Tuesday, 10 June 2014


When NEPA was disbanded not a few of us shouted hosanna. We optimistically thought the new dispensation would herald an era of fresh breath in Nigeria power sector. We thought lessons have been learnt by the new Distribution Companies (DISCOS) as per the mistakes of their predecessors. With the advent of the DISCOS things have remained the same if not worse. Power outages are as frequent as ever. Outages remain a constant factor come rain or dry season. I believe due diligence was not properly undertaken by these DISCOS before the commencement of their homework before bidding for a piece of the defunct NEPA.

They now have assets which they obviously lack the knowledge of what to do with. The new power distribution companies can still be seen in town carrying ladders about, disconnection electricity to defaulting customers. If they had invested in pre paid meters their personnel would have been better allocated to other duties. The customers will also not feel shortchanged as they will be paying for electricity actually consumed instead of the current estimated bills. The backward looking concept of estimated bills should be discarded in favour of pre paid meters. This scheme will also conserve scarce power because consumers will be more prudent in their electricity usages. For examples they would not leave their houses with security lights on or over boil water etc. this will have an overall effect of conserving much needed power. People should pay for what they use for the sake of equity and fairness.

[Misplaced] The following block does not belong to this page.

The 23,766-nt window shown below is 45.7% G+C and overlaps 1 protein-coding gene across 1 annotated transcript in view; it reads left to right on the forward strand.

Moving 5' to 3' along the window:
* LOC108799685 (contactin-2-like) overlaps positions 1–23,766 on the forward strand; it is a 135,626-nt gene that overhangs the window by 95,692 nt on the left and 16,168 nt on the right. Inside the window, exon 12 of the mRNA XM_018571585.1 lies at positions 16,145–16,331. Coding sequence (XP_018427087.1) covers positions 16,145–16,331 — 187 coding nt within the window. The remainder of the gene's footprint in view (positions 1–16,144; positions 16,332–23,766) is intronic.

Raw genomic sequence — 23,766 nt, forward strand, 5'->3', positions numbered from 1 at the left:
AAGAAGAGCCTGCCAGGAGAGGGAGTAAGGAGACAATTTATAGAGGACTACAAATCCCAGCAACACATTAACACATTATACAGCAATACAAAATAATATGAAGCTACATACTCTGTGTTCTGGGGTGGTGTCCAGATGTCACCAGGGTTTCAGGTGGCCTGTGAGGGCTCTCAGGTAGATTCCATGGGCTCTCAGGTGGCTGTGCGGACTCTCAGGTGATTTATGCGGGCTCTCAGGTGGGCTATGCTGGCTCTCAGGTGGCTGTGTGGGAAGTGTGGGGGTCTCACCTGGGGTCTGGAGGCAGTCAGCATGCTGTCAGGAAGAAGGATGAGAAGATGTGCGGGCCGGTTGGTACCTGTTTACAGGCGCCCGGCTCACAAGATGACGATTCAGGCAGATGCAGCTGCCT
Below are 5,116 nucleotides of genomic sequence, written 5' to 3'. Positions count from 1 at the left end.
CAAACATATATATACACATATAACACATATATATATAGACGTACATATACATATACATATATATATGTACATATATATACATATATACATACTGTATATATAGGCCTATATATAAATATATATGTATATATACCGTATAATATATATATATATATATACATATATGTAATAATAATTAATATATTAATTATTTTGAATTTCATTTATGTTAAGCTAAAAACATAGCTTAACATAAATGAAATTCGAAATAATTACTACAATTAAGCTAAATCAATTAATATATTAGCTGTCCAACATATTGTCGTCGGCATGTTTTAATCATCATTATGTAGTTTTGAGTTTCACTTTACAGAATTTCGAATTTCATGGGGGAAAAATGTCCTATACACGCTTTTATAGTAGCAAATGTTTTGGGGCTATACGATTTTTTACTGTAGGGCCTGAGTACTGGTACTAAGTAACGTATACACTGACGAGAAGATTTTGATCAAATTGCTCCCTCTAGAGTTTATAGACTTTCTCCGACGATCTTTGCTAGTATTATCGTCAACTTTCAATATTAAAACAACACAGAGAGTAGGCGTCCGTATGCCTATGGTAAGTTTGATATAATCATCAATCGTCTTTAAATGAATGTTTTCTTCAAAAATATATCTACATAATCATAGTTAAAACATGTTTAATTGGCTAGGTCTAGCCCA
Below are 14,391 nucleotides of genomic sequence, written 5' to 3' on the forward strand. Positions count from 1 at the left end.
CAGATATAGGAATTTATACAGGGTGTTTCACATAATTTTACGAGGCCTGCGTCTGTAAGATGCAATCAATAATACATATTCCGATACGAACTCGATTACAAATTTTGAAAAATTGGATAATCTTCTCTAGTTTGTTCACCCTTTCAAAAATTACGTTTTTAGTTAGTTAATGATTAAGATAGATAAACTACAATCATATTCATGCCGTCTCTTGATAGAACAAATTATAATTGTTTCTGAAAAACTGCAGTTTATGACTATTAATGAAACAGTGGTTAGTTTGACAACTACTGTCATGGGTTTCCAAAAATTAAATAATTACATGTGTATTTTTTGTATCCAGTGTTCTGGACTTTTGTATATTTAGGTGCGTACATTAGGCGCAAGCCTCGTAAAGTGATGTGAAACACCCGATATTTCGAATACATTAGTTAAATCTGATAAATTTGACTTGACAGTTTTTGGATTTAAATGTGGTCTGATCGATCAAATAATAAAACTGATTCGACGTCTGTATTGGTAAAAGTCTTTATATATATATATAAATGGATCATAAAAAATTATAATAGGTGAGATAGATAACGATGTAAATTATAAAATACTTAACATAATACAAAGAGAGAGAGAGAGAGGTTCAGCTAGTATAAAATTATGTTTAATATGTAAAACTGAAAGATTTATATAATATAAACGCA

Friday, 6 June 2014

The Motor Dealer, The Buyer and The Custom Service

Imagine this scenario: you are travelling with your family in your newly acquired tokunbo car while enjoying the countryside. All of a sudden you are flagged to a stop at a Customs checkpoint. You are requested to produce the car documents which you confidently proffered. . to your utter dismay and horror the document are said not to be in order. You are told that your car was not processed legally. Despite your pleadings that your car is bought at a dealer’s forecourt it is impounded. Your journey is rudely cut short and you and your family left stranded. The above scenario plays out in one form or the other every day on our highways. Meanwhile the numbers of motor car dealers continue to increase daily. However, the argument remains that with the open display of Tokunbo cars on the dealer’s forecourts why do the Custom Service turn a blind eye only to embarrass defenseless buyers of such cars. 

Methinks the Custom Service will do well to impound these cars while they are still in the possession of such car dealers and not wait till a car is bought before swinging into a belated action. If an illegal product is being sold openly the onus lies on the concerned agency to arrest the seller and not wait till it was bought before doing the needful. Whatever the anomaly observed by the Customs it should be solved at the dealers’ and not subjecting the unwary buyer to unnecessary hassles after purchase. 

Come to think of it, what are the Customs doing in the towns instead of the International borders? If such unusual efforts and industry on the part of the Customs was put into policing our borders these cars would not have entered the country in the first place. I tried to check the papers of a car at the customs office before purchase only to be directed to the local airport where they demanded N5000 just to check the custom duty status of a car. This is not good enough. It is not encouraging people to know the status of car's duty before purchase. The appropriate authority should up to their duties.